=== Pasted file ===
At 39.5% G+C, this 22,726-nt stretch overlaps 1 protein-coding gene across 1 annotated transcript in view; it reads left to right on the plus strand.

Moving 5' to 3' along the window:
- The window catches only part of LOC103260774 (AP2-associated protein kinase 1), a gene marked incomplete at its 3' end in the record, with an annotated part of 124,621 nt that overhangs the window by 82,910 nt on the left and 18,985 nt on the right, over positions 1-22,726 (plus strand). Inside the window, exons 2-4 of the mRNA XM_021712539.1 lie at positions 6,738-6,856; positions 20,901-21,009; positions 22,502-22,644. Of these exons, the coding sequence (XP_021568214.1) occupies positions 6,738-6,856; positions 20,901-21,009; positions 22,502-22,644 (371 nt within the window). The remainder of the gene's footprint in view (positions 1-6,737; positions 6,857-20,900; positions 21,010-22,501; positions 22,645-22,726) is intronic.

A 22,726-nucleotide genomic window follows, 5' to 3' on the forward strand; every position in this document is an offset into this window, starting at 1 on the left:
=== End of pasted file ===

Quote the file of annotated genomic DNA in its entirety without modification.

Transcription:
At 39.5% G+C, this 22,726-nt stretch overlaps 1 protein-coding gene across 1 annotated transcript in view; it reads left to right on the plus strand.

Moving 5' to 3' along the window:
- The window catches only part of LOC103260774 (AP2-associated protein kinase 1), a gene marked incomplete at its 3' end in the record, with an annotated part of 124,621 nt that overhangs the window by 82,910 nt on the left and 18,985 nt on the right, over positions 1-22,726 (plus strand). Inside the window, exons 2-4 of the mRNA XM_021712539.1 lie at positions 6,738-6,856; positions 20,901-21,009; positions 22,502-22,644. Of these exons, the coding sequence (XP_021568214.1) occupies positions 6,738-6,856; positions 20,901-21,009; positions 22,502-22,644 (371 nt within the window). The remainder of the gene's footprint in view (positions 1-6,737; positions 6,857-20,900; positions 21,010-22,501; positions 22,645-22,726) is intronic.

A 22,726-nucleotide genomic window follows, 5' to 3' on the forward strand; every position in this document is an offset into this window, starting at 1 on the left: